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-- of stuff let's bring in William -- woods who's with the center for the study and prevention of violence of the University of Colorado in boulder.
He's actually joining us from London the bureau though I believe today good to see mr.
-- thank you for being here.
Thank you for having -- died died did so one would question why do we do we have any -- as well.
You know I I think we're not ready to answer that question that way I think we know.
Why a lot of violence occurs when in this case I think we're gonna have to learn a lot more about this whole situation and how it developed.
And what's the history.
And I don't think we have that -- So but when we do it look at these kind of all of the incidents.
I guess there are some common factors and one of them seems to be that it's it's frequently.
Young males who carry out these kind of attacks so can we did use anything from that at all.
Well we certainly know from the Secret Service study in 2002.
That is much more likely to be a young male who's involved in that process.
We also know that there was likely planning ahead of time and that it may well be likely that some people knew about it ahead of time.
And so we do need to look at that sort of what happened in the few hours before the attack occurred.
But we also need to look at what happened in the years before the attack occurred.
-- interest in -- when you say big look at the -- the years and the hours.
What are we looking for and I know you come to obviously you come talk specifically about Adam -- because we don't know enough yet.
But what kinds of things should investigators and the anybody who wants to prevent this kind of thing from happening again what should we look -- one of the warning signs.
Well I I think the the warning signs are are pretty clear that you've got.
Someone who is I'm not communicating well or actually tells you about a plan.
Or someone who looks like they're in trouble I think.
Warning signs were seen by actually by his school he was having problems in school.
And they responded by putting around him a quite a few people to help support him in school and of course -- all fell away when -- after he left school.
-- -- -- And there's been a lot of talk as well mr.
Woodward in certain circles all of that -- the violence some valid culture.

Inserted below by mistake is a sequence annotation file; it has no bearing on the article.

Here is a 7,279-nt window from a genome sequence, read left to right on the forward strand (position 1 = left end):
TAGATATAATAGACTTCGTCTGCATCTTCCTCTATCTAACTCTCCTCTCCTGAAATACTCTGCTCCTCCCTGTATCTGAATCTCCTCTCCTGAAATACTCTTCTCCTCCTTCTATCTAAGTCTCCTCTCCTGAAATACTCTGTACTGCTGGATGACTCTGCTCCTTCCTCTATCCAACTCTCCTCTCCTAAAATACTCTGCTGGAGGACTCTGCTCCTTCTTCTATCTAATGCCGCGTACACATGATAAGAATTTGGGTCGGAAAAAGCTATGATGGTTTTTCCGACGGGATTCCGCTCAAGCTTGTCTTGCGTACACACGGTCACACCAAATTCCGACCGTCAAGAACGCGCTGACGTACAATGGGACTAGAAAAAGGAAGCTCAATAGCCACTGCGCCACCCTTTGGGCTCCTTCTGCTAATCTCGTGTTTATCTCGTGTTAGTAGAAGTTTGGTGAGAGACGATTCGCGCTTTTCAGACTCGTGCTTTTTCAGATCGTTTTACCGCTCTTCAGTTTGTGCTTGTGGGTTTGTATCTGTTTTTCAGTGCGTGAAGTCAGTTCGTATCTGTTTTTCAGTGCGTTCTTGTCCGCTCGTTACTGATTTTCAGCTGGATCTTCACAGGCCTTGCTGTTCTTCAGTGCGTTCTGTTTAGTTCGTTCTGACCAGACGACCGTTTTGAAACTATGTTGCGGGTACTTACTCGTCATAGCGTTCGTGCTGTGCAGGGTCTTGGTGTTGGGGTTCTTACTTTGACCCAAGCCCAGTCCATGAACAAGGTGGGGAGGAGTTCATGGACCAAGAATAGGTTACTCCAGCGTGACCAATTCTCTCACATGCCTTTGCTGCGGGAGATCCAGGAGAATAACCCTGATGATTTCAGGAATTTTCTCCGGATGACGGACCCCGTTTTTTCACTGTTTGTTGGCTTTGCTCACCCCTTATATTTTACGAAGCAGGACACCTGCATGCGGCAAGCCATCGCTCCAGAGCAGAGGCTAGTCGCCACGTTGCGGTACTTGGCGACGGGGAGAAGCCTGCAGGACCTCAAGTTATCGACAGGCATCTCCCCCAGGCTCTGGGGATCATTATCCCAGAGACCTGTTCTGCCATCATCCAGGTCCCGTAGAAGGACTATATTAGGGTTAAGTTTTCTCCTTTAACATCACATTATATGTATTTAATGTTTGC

The violence of of movies the violence in video games is there any evidence.
That you have come across -- your studies.
That shows that that does contribute.
To these kind of incidents.
What we know is that violence in the movie and violence in the media is a risk factor.
But there are a lot of risk factors for violence a lot of protective factors for violence.
And until we really understand those -- that we do know that media violence is a lower risk factor.
And so when you accumulate a lot of risk factors media may play a role with certain kinds of people out have a lot of other risk factors you you're not necessarily you talk about that.
That and violence in the media as a lower risk factor what then are some of the highest risk factors.
Well with that depending on the age group -- under twelve for example the use of substances any any kid who's involved in the use of substances under the age of twelve.
That's a really important risk factor for violence.
Over the age of twelve hanging around -- -- social peers hanging around and gangs.
Also being really distant from a not connected.
To the community and really not being a member of a community that -- in that is being kind of a loner it's also respect so what do.
Knew you told him that so does -- some.
That's some of the studies of this some of the risk factors.
Your organization is the study and prevention of violence does -- prevention.
The key -- prevention is sense to some extent.
That you're saying is that person's.
We're seeing that this heard this guy or or a woman in India and rarest circumstances.
Is a loan.
Is -- strange threats maps and has to do something about it and that's difficult though isn't.
It is difficult but in Colorado we have a program called safe to tell.
Which is a program where you can call anonymously -- your name is not kept.
They've been able to stop over 700.
Threat threats of violence and -- eight.
Attacks on schools.
They've been able to stop those because they have an anomalous line that than anyone can report that and what happens is that report goes both to the police and the school.
And in a community can also go to mental health.
So that that information and can be used to try to get a handle on the particular situation with a specific person.
And that but then -- -- the concern is quite naturally perhaps.
About it and individuals.
Right and that's that's very true.
On the other hand I think that's sort of like what we ran into with Columbine -- -- call -- code of silence that is we don't wanna tell on anyone because.
We're afraid we'll somehow hurt them.
But when there's a threat of violence or involvement in violence that code needs to go away and people need to know what's the right thing to do to tell on someone.
And to get them help.
All right William -- would fascinating just told you set mr.
-- what is from the center for the stadium prevention of violence.
At the University of Colorado we're putting the web site up right now at mr.
-- thank you very much had -- fascinating insights that thank you sir are.
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